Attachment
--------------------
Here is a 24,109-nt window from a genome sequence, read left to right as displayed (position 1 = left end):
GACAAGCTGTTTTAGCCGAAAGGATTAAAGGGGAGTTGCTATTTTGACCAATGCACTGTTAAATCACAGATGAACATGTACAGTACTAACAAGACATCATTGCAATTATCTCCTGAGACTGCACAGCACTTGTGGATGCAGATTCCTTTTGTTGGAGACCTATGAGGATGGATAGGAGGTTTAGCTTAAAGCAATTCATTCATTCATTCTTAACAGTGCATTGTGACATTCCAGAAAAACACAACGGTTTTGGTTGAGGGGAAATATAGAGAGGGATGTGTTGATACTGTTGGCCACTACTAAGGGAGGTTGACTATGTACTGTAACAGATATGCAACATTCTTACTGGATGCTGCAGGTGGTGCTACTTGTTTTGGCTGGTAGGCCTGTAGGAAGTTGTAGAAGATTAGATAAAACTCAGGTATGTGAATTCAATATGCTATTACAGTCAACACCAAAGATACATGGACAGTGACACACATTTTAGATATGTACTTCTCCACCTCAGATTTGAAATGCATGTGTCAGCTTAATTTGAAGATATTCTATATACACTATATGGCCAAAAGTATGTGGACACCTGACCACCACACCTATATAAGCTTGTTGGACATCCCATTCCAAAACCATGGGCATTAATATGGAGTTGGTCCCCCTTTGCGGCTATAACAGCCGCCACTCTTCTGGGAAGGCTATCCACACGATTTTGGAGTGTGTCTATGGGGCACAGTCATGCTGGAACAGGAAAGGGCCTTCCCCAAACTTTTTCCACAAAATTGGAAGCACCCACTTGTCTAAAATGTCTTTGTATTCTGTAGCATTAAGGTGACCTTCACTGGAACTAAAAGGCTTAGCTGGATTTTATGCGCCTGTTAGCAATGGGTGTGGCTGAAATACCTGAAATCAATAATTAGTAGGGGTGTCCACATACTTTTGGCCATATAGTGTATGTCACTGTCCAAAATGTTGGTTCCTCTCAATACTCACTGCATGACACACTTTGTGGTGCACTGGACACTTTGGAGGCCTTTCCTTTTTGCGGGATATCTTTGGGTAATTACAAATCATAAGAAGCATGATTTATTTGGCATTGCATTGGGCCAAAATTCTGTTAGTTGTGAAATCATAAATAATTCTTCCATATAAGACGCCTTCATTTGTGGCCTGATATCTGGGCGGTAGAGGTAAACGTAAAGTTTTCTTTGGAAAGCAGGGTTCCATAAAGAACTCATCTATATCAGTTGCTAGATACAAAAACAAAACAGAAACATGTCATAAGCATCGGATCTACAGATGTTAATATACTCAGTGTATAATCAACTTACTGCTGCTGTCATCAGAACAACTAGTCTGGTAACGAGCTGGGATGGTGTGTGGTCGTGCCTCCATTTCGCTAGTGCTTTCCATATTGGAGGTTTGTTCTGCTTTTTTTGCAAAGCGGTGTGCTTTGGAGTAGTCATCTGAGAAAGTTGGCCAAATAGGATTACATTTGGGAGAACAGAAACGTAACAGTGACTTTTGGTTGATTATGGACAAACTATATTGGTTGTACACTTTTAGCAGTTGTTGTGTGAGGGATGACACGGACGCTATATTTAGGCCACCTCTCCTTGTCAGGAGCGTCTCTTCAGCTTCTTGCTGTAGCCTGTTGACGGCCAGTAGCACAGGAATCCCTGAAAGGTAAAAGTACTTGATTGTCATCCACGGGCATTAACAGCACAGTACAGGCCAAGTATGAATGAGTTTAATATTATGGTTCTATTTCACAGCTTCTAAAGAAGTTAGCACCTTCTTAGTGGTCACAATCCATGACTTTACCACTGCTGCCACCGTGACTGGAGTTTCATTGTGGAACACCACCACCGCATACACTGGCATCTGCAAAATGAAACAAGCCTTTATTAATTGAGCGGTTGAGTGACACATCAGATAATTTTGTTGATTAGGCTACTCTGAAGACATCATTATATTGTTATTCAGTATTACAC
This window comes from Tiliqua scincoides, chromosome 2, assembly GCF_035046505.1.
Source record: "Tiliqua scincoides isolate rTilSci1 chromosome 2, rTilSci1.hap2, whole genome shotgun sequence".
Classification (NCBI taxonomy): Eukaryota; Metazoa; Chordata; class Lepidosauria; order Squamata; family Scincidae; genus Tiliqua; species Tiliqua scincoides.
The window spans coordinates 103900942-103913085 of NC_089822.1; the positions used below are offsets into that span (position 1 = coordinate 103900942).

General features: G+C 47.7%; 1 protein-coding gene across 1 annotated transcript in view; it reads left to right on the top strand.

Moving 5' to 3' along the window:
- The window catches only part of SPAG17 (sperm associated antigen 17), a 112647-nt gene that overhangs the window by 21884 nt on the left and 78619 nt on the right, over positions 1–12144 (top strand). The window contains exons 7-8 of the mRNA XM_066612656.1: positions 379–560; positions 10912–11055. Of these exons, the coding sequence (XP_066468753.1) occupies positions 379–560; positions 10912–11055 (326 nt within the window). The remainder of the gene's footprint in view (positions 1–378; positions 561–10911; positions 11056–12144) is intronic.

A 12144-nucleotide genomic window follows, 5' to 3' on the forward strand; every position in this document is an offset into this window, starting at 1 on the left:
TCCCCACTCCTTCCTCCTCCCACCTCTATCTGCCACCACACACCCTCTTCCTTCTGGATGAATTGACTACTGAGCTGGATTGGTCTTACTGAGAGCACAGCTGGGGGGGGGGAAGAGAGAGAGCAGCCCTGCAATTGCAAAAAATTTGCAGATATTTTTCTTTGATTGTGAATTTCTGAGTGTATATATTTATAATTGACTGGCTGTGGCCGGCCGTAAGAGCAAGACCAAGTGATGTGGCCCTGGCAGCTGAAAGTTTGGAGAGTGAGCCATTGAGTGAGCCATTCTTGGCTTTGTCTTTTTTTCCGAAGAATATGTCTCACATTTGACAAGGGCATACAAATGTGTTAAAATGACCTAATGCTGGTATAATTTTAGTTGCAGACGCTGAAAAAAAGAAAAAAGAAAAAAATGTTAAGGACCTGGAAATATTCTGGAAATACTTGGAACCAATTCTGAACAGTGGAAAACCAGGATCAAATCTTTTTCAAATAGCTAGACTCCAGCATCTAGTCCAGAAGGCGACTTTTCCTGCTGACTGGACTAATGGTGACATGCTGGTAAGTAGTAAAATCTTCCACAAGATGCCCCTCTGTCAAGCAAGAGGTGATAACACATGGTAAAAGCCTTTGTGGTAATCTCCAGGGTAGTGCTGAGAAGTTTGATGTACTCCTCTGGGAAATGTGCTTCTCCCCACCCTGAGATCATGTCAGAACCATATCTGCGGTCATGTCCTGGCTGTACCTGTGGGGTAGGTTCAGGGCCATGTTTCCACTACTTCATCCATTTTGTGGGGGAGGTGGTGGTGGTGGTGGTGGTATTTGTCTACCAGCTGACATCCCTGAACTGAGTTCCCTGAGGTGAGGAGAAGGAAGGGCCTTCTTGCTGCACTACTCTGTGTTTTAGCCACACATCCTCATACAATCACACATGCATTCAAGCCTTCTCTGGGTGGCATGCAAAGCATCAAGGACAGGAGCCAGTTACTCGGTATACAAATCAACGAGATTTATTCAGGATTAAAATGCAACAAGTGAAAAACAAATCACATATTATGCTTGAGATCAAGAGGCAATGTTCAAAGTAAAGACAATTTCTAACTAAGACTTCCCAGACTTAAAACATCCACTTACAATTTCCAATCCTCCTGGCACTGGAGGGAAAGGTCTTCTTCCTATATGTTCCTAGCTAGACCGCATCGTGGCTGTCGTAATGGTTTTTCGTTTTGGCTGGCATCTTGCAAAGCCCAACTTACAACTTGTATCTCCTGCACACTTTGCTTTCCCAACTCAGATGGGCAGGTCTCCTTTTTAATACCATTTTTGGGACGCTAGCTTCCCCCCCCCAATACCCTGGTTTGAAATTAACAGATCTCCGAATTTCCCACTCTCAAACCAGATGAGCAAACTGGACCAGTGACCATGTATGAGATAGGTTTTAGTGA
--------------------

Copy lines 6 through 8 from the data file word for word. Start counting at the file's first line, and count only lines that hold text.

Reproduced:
The window spans coordinates 103900942-103913085 of NC_089822.1; the positions used below are offsets into that span (position 1 = coordinate 103900942).

General features: G+C 47.7%; 1 protein-coding gene across 1 annotated transcript in view; it reads left to right on the top strand.

Moving 5' to 3' along the window: